Utah Div. of State Lands v. United States

482 U. S. 193

June 8, 1987

The question in this case was who owned the bottom of a lake. Not the water in the lake, but the land beneath it. Under the old colonial rule, every state got the right to sub-water lands. But in 1888, Congress passed a law that gave the United States the power to reserve certain lakebeds for itself. By this law, the land under Utah Lake was reserved the next year. The state of Utah contended that it got title upon statehood in 1896.

In a 5-4 ruling, the Court said that Utah, and not the United States, had ownership of the lakebed. O’Connor wrote for the majority, and first noted that the government bears a heavy burden of proof to show that a state is divested of its traditional legal possession. After examining the history of federal land regulation in the 1880s, she concluded that it was far from clear that Congress meant to give the United States irrevocable ownership of submerged lands. Whatever evidence existed in the debates of Congress and in the work of geological surveyors, it wasn’t enough to overcome the presumption of state title to all lakebeds.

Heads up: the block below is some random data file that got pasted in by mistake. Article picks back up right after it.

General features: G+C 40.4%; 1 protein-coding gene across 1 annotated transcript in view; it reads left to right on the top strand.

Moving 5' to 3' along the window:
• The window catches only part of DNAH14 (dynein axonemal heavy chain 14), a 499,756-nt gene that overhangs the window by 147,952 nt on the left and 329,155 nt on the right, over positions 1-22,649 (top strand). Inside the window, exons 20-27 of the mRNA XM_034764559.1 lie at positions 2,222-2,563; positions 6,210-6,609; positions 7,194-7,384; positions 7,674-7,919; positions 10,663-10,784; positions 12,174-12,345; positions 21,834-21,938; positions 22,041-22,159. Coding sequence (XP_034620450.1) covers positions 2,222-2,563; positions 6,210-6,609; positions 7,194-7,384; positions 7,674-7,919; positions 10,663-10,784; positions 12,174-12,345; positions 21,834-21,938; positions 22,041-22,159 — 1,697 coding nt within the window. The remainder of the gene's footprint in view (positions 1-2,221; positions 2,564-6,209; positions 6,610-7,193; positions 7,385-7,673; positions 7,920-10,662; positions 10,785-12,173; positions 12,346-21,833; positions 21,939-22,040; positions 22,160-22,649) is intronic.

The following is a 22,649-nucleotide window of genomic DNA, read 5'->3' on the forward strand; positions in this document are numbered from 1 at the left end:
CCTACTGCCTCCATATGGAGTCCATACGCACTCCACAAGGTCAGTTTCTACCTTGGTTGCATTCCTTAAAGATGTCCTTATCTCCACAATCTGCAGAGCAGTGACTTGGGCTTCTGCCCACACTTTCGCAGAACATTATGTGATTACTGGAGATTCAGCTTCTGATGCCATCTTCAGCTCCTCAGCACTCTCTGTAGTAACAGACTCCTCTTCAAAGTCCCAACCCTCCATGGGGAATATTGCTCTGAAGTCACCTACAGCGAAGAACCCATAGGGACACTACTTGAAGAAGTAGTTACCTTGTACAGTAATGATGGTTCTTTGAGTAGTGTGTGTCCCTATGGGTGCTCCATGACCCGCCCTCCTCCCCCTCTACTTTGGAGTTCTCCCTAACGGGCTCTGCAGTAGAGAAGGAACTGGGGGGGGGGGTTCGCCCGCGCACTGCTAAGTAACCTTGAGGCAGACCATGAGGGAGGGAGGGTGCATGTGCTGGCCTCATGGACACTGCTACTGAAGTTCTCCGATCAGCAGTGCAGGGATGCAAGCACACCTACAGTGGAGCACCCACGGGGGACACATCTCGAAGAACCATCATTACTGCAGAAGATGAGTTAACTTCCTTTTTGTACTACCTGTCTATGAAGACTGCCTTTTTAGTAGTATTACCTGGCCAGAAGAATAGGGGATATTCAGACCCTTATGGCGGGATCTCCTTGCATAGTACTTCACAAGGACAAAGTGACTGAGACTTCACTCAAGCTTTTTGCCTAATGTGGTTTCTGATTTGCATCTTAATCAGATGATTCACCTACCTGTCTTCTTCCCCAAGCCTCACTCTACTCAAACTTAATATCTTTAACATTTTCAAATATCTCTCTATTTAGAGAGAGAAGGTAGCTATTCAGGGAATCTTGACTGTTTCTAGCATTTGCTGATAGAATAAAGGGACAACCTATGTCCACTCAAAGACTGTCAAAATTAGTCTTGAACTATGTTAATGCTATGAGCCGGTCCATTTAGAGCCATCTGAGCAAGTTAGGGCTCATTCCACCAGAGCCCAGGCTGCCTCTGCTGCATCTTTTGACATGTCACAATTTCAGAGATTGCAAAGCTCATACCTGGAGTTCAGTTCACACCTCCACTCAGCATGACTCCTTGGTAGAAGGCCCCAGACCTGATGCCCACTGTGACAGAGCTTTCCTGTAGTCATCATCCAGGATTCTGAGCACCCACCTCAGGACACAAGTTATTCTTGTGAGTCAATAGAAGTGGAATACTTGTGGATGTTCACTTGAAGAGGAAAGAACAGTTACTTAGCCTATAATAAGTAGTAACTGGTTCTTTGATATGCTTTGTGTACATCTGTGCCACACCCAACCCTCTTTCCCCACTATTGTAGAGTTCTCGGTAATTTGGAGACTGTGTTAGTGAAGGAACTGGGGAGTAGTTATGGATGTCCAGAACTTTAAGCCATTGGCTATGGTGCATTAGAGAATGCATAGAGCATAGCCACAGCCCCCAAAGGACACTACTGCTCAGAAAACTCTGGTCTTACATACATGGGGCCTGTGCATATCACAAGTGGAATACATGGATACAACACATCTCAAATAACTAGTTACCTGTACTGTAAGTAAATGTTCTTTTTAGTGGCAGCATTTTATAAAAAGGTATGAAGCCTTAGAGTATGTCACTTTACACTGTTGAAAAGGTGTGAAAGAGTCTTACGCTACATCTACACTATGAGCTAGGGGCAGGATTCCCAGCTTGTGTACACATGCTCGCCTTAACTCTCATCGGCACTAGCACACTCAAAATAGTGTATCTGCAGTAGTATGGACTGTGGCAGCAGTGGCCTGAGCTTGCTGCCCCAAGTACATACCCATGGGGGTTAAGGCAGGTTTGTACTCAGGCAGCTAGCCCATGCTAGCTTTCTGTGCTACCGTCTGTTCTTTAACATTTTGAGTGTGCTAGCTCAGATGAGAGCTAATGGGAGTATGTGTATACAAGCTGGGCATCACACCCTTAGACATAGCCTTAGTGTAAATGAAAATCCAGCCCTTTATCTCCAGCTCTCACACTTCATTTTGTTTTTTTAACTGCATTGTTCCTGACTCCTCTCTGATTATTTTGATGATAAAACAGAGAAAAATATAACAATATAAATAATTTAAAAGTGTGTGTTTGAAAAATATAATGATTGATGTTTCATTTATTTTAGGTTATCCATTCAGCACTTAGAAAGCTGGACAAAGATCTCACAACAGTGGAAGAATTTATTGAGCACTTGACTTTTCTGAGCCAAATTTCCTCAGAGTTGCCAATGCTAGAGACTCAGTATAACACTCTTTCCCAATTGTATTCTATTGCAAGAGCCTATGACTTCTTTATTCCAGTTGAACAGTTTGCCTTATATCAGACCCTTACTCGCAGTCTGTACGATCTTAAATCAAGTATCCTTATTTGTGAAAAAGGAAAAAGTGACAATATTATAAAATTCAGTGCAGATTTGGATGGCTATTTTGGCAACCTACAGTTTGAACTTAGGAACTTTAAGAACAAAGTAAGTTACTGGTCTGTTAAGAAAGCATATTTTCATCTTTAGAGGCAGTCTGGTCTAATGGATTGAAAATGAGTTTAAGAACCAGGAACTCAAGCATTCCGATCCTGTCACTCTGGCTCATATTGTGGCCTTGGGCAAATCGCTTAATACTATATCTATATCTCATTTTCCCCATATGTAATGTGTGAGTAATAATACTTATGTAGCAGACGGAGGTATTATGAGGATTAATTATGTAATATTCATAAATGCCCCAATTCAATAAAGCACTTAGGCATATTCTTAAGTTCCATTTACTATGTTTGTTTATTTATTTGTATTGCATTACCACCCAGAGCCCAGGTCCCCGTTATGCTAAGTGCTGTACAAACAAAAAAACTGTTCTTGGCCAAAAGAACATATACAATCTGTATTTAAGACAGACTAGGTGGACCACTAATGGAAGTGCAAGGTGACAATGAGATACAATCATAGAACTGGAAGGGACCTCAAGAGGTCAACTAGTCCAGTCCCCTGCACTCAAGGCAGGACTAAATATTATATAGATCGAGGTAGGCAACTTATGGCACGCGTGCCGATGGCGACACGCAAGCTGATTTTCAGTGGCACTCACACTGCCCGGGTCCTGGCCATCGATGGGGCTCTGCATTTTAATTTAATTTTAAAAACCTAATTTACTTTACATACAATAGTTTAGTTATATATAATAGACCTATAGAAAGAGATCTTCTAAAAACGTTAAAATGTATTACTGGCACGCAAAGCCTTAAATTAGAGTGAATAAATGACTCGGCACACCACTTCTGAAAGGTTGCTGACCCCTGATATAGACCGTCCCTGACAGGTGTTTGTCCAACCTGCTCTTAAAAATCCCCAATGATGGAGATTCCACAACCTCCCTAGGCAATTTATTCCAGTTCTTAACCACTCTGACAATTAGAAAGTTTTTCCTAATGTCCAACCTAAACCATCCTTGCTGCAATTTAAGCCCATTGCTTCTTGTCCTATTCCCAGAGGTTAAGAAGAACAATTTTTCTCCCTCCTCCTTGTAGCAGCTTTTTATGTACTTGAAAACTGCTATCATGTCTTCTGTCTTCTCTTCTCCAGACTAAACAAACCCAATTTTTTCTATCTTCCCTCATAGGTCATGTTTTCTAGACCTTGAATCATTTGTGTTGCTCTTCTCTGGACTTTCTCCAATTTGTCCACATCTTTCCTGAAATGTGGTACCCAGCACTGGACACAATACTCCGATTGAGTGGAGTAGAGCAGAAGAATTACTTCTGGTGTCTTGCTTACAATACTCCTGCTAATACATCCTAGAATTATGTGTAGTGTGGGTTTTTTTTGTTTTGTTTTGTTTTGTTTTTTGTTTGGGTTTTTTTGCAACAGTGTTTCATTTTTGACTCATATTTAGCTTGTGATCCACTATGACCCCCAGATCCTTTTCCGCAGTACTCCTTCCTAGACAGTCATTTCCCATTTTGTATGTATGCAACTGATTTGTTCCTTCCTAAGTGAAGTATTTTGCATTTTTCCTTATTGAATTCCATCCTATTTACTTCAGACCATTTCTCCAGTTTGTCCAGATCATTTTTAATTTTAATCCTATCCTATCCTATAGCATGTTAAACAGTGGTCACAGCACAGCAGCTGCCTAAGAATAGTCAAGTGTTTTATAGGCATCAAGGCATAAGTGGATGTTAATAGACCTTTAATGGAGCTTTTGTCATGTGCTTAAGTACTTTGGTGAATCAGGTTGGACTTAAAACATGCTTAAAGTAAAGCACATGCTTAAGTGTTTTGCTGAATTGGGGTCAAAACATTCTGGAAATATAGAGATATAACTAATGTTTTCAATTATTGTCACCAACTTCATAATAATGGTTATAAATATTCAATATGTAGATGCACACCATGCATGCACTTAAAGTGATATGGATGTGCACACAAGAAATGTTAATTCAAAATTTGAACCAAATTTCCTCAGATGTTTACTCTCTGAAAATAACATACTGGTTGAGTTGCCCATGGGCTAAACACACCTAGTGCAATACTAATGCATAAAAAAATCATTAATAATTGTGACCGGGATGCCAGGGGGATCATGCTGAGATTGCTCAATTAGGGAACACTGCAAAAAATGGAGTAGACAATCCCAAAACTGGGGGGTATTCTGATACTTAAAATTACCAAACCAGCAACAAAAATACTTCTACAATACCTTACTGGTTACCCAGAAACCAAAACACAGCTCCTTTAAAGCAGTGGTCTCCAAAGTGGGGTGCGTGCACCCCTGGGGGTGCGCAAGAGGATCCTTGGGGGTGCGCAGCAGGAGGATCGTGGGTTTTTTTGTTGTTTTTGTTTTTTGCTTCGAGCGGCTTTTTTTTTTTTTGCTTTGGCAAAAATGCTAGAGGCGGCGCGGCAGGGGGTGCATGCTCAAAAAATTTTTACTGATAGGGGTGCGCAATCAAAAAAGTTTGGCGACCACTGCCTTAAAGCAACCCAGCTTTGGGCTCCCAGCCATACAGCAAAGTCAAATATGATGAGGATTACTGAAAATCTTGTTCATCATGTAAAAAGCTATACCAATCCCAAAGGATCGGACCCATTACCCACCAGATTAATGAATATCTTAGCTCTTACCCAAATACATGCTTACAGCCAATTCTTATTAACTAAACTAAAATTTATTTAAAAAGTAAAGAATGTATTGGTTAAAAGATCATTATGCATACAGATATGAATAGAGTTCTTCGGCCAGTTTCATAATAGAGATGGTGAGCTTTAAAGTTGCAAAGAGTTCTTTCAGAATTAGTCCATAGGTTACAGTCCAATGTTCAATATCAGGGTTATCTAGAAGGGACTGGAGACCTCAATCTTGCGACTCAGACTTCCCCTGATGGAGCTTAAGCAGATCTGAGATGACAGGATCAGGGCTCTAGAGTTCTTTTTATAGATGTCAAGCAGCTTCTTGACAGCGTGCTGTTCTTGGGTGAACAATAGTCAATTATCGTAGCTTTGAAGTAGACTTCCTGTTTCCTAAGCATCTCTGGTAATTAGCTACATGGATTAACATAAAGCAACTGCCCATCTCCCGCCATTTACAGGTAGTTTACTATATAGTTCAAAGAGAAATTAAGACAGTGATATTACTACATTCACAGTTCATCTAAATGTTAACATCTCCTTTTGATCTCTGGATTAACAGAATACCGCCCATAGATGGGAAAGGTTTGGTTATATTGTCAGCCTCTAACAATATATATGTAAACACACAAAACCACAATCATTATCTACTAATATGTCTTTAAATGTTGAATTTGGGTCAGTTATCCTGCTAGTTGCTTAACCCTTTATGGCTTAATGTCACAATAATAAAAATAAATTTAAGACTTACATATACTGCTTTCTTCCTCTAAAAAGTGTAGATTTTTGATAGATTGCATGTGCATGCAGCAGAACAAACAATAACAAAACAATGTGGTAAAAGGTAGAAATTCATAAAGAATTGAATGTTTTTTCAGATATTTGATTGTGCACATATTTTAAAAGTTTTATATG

White dissented, and was joined by Brennan, Marshall, and Stevens. He found that the geological surveyors of the day were quite clear in asserting title of the lakebed against future state claims. He also showed that subsequent acts of Congress did demonstrate a knowledge of this ownership, rather than the apathy that the majority opinion claimed. White finished by talking about the government’s strong interest in retaining title due to potential compensation it would have to pay to a state for land use.

I’ve been amazed by the amount of times that either Blackmun or Stevens bailed out the more conservatives Justices when one of their number defected. You just don’t see that happen much anymore. As to the ruling itself, I have no clue which side was more legally correct. It’s cases like this that really make you understand why ideological voting would develop on the Supreme Court. Sometimes there isn’t a clear legal answer, and the most salient thing you can latch onto is the identity of the parties. Goodness knows I’m glad the state won, and not the federal government.

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